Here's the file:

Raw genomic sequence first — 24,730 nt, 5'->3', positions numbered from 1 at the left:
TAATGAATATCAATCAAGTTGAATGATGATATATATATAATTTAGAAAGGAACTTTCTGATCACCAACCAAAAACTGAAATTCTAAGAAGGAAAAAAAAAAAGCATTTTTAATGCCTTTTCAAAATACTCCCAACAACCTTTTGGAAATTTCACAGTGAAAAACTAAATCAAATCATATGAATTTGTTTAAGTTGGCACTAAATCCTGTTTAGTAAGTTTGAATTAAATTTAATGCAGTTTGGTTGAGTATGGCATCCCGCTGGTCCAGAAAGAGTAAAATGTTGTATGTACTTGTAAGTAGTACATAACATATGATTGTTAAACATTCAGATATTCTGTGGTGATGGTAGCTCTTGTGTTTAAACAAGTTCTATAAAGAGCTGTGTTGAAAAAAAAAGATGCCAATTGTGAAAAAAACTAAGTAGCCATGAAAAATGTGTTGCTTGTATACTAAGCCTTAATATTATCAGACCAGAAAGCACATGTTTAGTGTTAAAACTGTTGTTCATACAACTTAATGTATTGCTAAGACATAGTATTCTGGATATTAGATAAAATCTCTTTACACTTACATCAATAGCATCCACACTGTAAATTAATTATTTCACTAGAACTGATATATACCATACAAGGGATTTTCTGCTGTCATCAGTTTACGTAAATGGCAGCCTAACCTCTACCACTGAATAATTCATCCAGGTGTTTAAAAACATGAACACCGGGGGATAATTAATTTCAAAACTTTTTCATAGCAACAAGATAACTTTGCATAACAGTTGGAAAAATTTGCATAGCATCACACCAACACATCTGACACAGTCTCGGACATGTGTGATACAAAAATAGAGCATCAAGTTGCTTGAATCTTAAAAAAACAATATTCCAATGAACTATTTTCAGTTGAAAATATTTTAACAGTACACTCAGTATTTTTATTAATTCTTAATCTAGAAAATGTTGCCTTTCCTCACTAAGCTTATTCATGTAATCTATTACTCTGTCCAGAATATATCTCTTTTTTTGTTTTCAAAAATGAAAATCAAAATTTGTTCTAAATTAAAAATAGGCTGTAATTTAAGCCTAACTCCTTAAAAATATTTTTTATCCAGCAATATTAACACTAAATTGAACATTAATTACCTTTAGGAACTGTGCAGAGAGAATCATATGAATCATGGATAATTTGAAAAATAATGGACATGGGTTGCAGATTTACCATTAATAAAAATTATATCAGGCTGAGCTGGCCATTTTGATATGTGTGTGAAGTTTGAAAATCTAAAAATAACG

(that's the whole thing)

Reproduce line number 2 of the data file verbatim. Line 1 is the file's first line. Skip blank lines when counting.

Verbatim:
TAATGAATATCAATCAAGTTGAATGATGATATATATATAATTTAGAAAGGAACTTTCTGATCACCAACCAAAAACTGAAATTCTAAGAAGGAAAAAAAAAAAGCATTTTTAATGCCTTTTCAAAATACTCCCAACAACCTTTTGGAAATTTCACAGTGAAAAACTAAATCAAATCATATGAATTTGTTTAAGTTGGCACTAAATCCTGTTTAGTAAGTTTGAATTAAATTTAATGCAGTTTGGTTGAGTATGGCATCCCGCTGGTCCAGAAAGAGTAAAATGTTGTATGTACTTGTAAGTAGTACATAACATATGATTGTTAAACATTCAGATATTCTGTGGTGATGGTAGCTCTTGTGTTTAAACAAGTTCTATAAAGAGCTGTGTTGAAAAAAAAAGATGCCAATTGTGAAAAAAACTAAGTAGCCATGAAAAATGTGTTGCTTGTATACTAAGCCTTAATATTATCAGACCAGAAAGCACATGTTTAGTGTTAAAACTGTTGTTCATACAACTTAATGTATTGCTAAGACATAGTATTCTGGATATTAGATAAAATCTCTTTACACTTACATCAATAGCATCCACACTGTAAATTAATTATTTCACTAGAACTGATATATACCATACAAGGGATTTTCTGCTGTCATCAGTTTACGTAAATGGCAGCCTAACCTCTACCACTGAATAATTCATCCAGGTGTTTAAAAACATGAACACCGGGGGATAATTAATTTCAAAACTTTTTCATAGCAACAAGATAACTTTGCATAACAGTTGGAAAAATTTGCATAGCATCACACCAACACATCTGACACAGTCTCGGACATGTGTGATACAAAAATAGAGCATCAAGTTGCTTGAATCTTAAAAAAACAATATTCCAATGAACTATTTTCAGTTGAAAATATTTTAACAGTACACTCAGTATTTTTATTAATTCTTAATCTAGAAAATGTTGCCTTTCCTCACTAAGCTTATTCATGTAATCTATTACTCTGTCCAGAATATATCTCTTTTTTTGTTTTCAAAAATGAAAATCAAAATTTGTTCTAAATTAAAAATAGGCTGTAATTTAAGCCTAACTCCTTAAAAATATTTTTTATCCAGCAATATTAACACTAAATTGAACATTAATTACCTTTAGGAACTGTGCAGAGAGAATCATATGAATCATGGATAATTTGAAAAATAATGGACATGGGTTGCAGATTTACCATTAATAAAAATTATATCAGGCTGAGCTGGCCATTTTGATATGTGTGTGAAGTTTGAAAATCTAAAAATAACG